Fibrinogen, globulin and albumins are the major protein found in plasma.
    Fibrinogen is required in blood clotting or coagulation of blood.
    Globulins involved in defense mechanism of the body.
    Albumin helps in osmotic balance of blood.
    Plasma also contains small amounts of minerals, glucose, amino acids, lipids etc.
    Plasma without the clotting factors is called serum.
    Formed elements :

    Erythrocytes :

    Also known as RBC (red blood cells) is the most abundant of all the cells of blood.
    5 – 5.5 million RBC found per mm-3 of the blood.
    Produced from the red bone marrow in the adult.
    RBCs devoid of nucleus in most of mammals.
    Biconcave in shape
    Red in color due presence of complex conjugated protein called haemoglobin.
    12-16 gm of haemoglobin present per 100 ml of blood in a healthy adult.
    RBCs have average life span of 120 days after which is destroyed in the spleen.
    Spleen is commonly known as the graveyard of RBCs.
    Leukocytes :

    Also known as white blood cells (WBC).
    They are colorless due to lack of haemoglobin.
    They are nucleated and relatively lesser in number which averages 6000-8000 mm-3 of blood.
    We have two main category of WBC;


    Neutrophils (60-65%) of the total WBCs are phogocytic in nature.
    Basophils (0.5-1 %), secretes histamine, serotonin and heparin and also involved in inflammatory reactions.
    Eosinophils (2-3 %) resist infection and also associated with allergic reaction.
    Lymphocytes (T cells and B cells) constitute 20-25 percent and involved in the immune response of the body.
    Monocytes (10-15%), becomes macrophages.
    Thrombocytes :

    Also known as blood platelets.
    Produced from fragmentation of megakaryocytes.
    Blood normally contain 1, 500, 00 – 3, 500, 00 platelets mm-3.
    Involved in releasing thromboplastin required to initiate blood coagulation.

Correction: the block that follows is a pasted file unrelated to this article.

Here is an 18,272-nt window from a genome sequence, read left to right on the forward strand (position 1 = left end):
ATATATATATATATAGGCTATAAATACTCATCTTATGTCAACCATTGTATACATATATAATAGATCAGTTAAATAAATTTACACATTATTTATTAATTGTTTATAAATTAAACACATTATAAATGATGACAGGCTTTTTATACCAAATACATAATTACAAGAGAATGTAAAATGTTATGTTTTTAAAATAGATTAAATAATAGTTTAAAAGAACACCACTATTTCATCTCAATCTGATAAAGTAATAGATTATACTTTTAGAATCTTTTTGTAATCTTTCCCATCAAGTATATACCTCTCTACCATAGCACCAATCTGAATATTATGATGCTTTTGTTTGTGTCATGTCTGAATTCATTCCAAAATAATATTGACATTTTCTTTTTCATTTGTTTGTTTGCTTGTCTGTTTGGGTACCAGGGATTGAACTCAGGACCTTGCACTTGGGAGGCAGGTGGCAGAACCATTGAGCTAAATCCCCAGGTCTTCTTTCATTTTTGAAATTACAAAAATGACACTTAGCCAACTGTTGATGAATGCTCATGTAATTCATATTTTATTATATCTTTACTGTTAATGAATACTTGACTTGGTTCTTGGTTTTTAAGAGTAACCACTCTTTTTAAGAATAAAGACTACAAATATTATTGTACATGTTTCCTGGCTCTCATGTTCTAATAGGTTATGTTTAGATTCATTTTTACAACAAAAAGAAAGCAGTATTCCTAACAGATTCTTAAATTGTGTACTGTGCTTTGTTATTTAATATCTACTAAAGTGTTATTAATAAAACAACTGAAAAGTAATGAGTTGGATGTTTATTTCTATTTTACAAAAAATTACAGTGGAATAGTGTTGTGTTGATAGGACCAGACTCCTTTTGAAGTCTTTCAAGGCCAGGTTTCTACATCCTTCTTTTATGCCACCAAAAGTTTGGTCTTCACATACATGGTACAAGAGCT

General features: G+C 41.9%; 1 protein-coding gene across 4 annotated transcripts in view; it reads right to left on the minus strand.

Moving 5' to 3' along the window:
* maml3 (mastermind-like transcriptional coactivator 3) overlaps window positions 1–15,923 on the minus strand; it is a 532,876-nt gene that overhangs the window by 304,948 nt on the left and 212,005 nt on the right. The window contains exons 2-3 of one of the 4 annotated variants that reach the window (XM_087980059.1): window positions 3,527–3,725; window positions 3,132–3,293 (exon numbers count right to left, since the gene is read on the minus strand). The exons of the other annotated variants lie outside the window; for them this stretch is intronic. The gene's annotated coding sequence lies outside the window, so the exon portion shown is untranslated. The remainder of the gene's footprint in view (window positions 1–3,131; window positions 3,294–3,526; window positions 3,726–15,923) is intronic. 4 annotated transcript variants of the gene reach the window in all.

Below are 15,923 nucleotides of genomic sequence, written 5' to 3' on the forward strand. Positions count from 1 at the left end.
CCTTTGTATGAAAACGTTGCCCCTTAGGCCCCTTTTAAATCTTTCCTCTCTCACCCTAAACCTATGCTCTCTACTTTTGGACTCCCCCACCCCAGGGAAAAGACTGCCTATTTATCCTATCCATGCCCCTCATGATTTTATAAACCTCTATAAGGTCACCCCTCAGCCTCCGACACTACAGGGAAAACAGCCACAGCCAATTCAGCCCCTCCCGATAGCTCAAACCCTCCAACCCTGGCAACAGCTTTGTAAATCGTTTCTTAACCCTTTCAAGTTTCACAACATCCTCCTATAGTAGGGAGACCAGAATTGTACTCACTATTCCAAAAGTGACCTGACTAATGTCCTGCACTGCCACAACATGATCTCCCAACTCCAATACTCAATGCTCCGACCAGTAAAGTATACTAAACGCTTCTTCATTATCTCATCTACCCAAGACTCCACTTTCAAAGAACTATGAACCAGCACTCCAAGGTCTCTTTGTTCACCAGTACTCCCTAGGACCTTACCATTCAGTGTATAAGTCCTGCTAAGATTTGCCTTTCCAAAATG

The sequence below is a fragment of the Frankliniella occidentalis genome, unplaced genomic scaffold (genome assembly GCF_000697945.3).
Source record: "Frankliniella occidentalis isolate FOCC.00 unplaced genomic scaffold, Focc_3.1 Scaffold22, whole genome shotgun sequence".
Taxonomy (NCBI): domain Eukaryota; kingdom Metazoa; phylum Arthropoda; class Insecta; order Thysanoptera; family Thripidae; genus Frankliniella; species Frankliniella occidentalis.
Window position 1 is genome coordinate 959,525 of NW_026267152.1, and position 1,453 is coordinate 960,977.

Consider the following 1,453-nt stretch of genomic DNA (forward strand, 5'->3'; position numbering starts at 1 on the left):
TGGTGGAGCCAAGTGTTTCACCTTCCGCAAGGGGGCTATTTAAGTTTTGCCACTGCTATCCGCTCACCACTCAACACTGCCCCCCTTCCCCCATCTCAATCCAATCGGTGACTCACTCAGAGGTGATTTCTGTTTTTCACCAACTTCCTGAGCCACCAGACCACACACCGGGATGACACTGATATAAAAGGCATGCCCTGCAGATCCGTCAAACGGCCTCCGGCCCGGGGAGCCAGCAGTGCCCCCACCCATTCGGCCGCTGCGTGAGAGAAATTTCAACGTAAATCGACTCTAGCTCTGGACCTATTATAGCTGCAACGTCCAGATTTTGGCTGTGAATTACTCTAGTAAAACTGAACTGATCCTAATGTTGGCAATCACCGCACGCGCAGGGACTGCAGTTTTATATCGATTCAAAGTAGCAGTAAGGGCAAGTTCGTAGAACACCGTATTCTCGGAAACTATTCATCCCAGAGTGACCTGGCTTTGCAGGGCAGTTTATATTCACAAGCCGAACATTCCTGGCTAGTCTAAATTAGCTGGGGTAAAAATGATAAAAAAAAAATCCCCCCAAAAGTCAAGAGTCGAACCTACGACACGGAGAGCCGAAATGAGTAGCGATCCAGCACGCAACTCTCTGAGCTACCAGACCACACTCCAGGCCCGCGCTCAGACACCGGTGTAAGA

Two blood grouping mechanisms ABO and Rh system.
    ABO grouping :

    ABO grouping is based on the presence or absence of two surface antigens on the RBCs namely A and B.
    Plasma of different individuals contains two natural antibodies, anti ‘A’ and ‘B’.
    In a mismatched transfusion the antigen of the donor reacts with antibody of the recipient to cause a reaction called clumping of agglutination.
    Person with blood group ‘O’ has no antigen hence can donate blood anybody, called universal donor.
    Person with blood group ‘AB’ has no antibody in his plasma hence can receive blood from anybody, called universal recipient.



    The human neural system divided into two parts –
    The central nervous system (CNS)
    The peripheral nervous system (PNS)

    The CNS includes the brain and spinal cord and is the site of information processing and control.
    The PNS comprises all nerves of the body associated with CNS.
    Cranial nerves: nerves arises from the brain (12 pairs)
    Spinal nerves: nerves arises from the spinal cord (33 pairs)

    The nerve fibres (Cranial and spinal nerves) are of two types –
    Afferent fibres: transmits impulses from the tissues to the CNS
    Efferent fibres: transmits impulses from the CNS to the tissues.

    The PNS is divided into two divisions –
    Somatic neural system.
    Autonomic neural system.
    Sympathetic neural system.
    Parasympathetic neural system.

    The somatic neural system relays impulses from the CNS to skeletal muscles.
    The autonomic neural system transmits impulses from the CNS to the involuntary organs and smooth muscles of the body.

    A neuron composed of three major parts –
    Cell body

    The cell body contains cytoplasm with typical cell organelles and specific granular body called Nissl’s granules.
    Short fibres which profusely branched projects out of cell body called dendrites.
    The axon is a long fibre, branched at the end.
    Each branch terminates as a bulb-like structure called synaptic knob.
    Based on the number of axon and dendrites the neurons are of following types –
    Multipolar: one axon and several dendrites – found in cerebral cortex.
    Bipolar: one axon and one dendrite – found in retina of eye.
    Unipolar: cell body with one axon only – found in embryonic stage.

    The axon may be myelinated or non-myelinated.
    The myelinated nerve fibres are enveloped with Schwann cells, which form myelin sheath around the axon. The gaps between two adjacent myelin sheath are called Nodes of Ranvier.
    Cranial and spinal nerves are myelinated.
    Autonomic and somatic neural fibres are non-myelinated.

    Polarized membrane/Resting Potential :

    In resting phase when neuron is not conducting an impulse, the axonal membrane is called polarized. This is due to difference in concentration of ions across the axonal membrane.
    At Rest :
    Axoplasm inside the axon contains high conc. of K+ and low conc. of Na+.
    The fluid outside the axon contains low conc. of K+ and high conc. of Na+.